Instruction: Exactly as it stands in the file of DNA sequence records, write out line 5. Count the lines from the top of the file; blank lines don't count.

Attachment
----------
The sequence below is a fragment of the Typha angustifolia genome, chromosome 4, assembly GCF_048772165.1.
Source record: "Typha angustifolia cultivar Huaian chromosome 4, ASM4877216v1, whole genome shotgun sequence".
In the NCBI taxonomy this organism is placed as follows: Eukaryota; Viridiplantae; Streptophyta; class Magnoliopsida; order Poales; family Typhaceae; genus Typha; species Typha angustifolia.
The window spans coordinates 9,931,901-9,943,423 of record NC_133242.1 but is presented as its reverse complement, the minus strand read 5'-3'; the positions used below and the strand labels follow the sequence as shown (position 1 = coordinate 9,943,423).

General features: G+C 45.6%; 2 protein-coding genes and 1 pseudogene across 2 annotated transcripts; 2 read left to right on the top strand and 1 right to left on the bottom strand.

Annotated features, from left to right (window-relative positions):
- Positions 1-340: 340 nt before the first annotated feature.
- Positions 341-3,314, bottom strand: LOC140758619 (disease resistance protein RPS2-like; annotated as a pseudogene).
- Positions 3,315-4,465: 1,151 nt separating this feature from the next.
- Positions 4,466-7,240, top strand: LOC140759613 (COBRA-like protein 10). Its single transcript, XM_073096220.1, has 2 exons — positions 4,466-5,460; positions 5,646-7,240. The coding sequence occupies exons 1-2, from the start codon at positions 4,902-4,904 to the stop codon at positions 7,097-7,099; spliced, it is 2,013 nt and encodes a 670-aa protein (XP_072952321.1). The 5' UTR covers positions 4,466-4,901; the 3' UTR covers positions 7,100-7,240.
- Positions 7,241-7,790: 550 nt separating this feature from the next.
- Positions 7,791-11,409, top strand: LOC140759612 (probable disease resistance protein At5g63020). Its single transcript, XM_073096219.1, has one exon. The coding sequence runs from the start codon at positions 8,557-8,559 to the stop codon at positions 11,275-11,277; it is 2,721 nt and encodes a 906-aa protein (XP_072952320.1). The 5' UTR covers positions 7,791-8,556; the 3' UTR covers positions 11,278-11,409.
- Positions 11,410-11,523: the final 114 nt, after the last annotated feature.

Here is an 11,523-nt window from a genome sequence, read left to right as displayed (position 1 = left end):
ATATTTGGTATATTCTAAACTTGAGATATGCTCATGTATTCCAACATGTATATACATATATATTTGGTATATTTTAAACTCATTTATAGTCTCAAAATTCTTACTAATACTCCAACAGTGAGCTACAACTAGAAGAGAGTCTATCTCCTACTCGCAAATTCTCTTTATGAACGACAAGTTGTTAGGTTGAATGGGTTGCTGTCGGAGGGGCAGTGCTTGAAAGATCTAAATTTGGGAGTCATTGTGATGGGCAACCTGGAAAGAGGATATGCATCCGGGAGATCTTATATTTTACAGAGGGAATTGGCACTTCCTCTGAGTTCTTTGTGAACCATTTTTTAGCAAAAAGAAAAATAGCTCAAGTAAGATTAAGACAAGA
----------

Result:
General features: G+C 45.6%; 2 protein-coding genes and 1 pseudogene across 2 annotated transcripts; 2 read left to right on the top strand and 1 right to left on the bottom strand.